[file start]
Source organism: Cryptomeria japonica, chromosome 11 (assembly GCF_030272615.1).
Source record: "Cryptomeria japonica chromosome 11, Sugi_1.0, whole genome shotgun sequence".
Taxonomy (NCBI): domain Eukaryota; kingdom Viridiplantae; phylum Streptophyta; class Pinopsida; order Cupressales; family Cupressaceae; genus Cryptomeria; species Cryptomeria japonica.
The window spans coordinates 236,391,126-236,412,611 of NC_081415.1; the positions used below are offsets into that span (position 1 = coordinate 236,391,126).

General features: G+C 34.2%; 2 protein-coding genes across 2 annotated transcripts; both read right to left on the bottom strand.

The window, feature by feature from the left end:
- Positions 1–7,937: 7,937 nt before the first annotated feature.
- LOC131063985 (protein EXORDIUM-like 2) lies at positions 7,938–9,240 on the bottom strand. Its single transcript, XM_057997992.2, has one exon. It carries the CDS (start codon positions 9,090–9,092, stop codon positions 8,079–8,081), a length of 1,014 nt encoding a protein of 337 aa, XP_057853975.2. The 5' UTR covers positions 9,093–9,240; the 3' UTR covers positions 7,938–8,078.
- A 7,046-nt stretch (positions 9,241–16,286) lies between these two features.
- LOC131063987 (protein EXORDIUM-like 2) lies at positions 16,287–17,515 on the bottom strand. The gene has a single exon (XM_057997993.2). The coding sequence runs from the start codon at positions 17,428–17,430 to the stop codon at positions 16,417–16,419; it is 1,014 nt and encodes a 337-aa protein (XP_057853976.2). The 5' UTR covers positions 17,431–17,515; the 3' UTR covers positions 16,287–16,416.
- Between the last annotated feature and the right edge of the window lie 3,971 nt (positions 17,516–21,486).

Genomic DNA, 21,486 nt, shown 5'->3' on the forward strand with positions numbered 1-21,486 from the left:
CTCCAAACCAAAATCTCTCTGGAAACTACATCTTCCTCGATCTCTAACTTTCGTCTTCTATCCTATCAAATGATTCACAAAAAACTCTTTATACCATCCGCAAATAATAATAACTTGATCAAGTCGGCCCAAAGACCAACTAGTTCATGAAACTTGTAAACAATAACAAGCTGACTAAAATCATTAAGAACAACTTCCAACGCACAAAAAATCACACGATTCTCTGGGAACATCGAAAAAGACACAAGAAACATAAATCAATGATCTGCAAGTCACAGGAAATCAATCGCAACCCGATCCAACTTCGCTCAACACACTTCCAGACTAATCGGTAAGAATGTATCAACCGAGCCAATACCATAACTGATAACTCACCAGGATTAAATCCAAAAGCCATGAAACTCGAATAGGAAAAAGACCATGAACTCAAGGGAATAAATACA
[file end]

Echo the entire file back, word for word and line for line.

Source organism: Cryptomeria japonica, chromosome 11 (assembly GCF_030272615.1).
Source record: "Cryptomeria japonica chromosome 11, Sugi_1.0, whole genome shotgun sequence".
Taxonomy (NCBI): domain Eukaryota; kingdom Viridiplantae; phylum Streptophyta; class Pinopsida; order Cupressales; family Cupressaceae; genus Cryptomeria; species Cryptomeria japonica.
The window spans coordinates 236,391,126-236,412,611 of NC_081415.1; the positions used below are offsets into that span (position 1 = coordinate 236,391,126).

General features: G+C 34.2%; 2 protein-coding genes across 2 annotated transcripts; both read right to left on the bottom strand.

The window, feature by feature from the left end:
- Positions 1–7,937: 7,937 nt before the first annotated feature.
- LOC131063985 (protein EXORDIUM-like 2) lies at positions 7,938–9,240 on the bottom strand. Its single transcript, XM_057997992.2, has one exon. It carries the CDS (start codon positions 9,090–9,092, stop codon positions 8,079–8,081), a length of 1,014 nt encoding a protein of 337 aa, XP_057853975.2. The 5' UTR covers positions 9,093–9,240; the 3' UTR covers positions 7,938–8,078.
- A 7,046-nt stretch (positions 9,241–16,286) lies between these two features.
- LOC131063987 (protein EXORDIUM-like 2) lies at positions 16,287–17,515 on the bottom strand. The gene has a single exon (XM_057997993.2). The coding sequence runs from the start codon at positions 17,428–17,430 to the stop codon at positions 16,417–16,419; it is 1,014 nt and encodes a 337-aa protein (XP_057853976.2). The 5' UTR covers positions 17,431–17,515; the 3' UTR covers positions 16,287–16,416.
- Between the last annotated feature and the right edge of the window lie 3,971 nt (positions 17,516–21,486).

Genomic DNA, 21,486 nt, shown 5'->3' on the forward strand with positions numbered 1-21,486 from the left:
CTCCAAACCAAAATCTCTCTGGAAACTACATCTTCCTCGATCTCTAACTTTCGTCTTCTATCCTATCAAATGATTCACAAAAAACTCTTTATACCATCCGCAAATAATAATAACTTGATCAAGTCGGCCCAAAGACCAACTAGTTCATGAAACTTGTAAACAATAACAAGCTGACTAAAATCATTAAGAACAACTTCCAACGCACAAAAAATCACACGATTCTCTGGGAACATCGAAAAAGACACAAGAAACATAAATCAATGATCTGCAAGTCACAGGAAATCAATCGCAACCCGATCCAACTTCGCTCAACACACTTCCAGACTAATCGGTAAGAATGTATCAACCGAGCCAATACCATAACTGATAACTCACCAGGATTAAATCCAAAAGCCATGAAACTCGAATAGGAAAAAGACCATGAACTCAAGGGAATAAATACA